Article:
<a href="//www.gpb.org/news/2012/06/04/volunteers-become-mandatory-reporters”">GPB News reported today</a> that the law regarding mandatory reporting of child abuse is changing. As part of a criminal justice reform law signed by Governor Deal last month and effective July 1, the bill changes the definition of "child service organization personnel" to include volunteers.
Educators are already mandatory reporters, but this change in the law will now include volunteers at the schools, too. State Attorney General Sam Olens said anyone who works with children, including volunteers, should already feel obligated to report suspected child abuse, but the new law makes it a legal requirement. As someone who regularly volunteers with children, I agree that I feel a strong moral obligation to be sure the kids in my care are safe and well cared for. And as a former social worker for child welfare, I can tell you that the sooner concerns are reported, the sooner children can be made safe and receive the help they need in cases of abuse.
As educators who are already required to report suspected abuse, your role in that is not being directly effected by this change in the law. However, it may mean that this fall in the mandatory reporter portion of your pre-planning meetings, your facilitator may mention this change in the law. In that, you may be asked to notify the regular volunteers who come into your classroom.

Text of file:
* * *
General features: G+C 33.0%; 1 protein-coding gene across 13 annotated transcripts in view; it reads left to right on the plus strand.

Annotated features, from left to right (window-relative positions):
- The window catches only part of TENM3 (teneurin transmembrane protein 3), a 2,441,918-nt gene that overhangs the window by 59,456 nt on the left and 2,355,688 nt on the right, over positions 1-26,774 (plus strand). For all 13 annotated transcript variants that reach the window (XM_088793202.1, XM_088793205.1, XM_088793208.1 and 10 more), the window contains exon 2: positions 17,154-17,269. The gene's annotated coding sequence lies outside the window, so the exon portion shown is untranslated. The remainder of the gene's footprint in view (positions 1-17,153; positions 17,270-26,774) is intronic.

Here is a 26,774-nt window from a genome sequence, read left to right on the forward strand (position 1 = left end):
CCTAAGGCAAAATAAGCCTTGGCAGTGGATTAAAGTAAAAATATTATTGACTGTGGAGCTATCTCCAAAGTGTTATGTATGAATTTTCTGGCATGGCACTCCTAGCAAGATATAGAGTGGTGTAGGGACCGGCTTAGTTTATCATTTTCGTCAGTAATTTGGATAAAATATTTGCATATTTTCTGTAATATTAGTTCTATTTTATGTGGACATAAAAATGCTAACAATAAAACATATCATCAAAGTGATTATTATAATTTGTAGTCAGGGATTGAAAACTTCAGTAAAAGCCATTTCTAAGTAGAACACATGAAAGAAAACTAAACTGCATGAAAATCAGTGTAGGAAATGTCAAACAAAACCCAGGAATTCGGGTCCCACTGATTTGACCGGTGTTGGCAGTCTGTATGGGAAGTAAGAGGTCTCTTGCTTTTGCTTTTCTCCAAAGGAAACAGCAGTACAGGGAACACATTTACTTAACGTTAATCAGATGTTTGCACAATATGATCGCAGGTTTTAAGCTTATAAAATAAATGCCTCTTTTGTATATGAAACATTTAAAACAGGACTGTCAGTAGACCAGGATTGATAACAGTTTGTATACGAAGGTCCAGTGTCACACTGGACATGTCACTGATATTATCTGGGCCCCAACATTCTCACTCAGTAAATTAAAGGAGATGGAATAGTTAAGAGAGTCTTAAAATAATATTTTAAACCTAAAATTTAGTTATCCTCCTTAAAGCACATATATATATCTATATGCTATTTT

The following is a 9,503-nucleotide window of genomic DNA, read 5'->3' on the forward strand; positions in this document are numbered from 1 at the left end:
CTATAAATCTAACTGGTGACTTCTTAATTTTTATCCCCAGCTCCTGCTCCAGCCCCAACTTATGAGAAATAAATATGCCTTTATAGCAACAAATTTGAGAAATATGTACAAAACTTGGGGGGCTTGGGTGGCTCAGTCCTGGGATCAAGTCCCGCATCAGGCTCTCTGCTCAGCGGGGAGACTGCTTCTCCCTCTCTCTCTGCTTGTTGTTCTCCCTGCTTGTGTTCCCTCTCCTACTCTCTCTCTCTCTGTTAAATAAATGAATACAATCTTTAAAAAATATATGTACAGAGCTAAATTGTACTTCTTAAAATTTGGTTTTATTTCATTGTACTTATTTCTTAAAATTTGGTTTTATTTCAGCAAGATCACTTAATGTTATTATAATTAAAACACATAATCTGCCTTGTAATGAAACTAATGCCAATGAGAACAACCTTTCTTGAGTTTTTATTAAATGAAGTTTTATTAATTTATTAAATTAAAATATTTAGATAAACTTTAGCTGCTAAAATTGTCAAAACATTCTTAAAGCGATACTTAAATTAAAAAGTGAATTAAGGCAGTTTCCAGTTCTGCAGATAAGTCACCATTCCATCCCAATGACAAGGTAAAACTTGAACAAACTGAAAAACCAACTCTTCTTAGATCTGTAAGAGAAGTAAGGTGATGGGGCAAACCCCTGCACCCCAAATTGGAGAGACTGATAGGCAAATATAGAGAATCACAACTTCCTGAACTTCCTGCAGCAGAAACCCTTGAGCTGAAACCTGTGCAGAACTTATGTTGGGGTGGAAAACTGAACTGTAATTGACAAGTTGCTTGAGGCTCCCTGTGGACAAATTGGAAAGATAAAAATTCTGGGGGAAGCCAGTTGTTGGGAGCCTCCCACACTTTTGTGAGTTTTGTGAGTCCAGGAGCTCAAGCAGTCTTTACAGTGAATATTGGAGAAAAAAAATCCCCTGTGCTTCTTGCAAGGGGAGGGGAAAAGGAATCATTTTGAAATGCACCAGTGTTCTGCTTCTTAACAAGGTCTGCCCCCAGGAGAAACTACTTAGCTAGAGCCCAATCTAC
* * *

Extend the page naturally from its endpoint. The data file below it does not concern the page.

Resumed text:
The hope is that with this change in the law, more people will be made aware of their responsibility and that incidences of child abuse can be noticed and reported more quickly at places like after school care, churches, and civic groups and clubs so that children can live with confidence in their safety.
If you suspect a child is in danger, call your local <a href="//dfcs.dhs.georgia.gov/portal/site/DHS-DFCS/”">Department of Family and Children Services (DFACS)</a>. To report suspected abuse or neglect from 5pm-8am weekdays, or holidays and weekends, dial <strong>1-855-GA CHILD (1-855-422-4453)</strong>. As always, if you believe someone is in immediate danger, contact the police by dialing 9-1-1.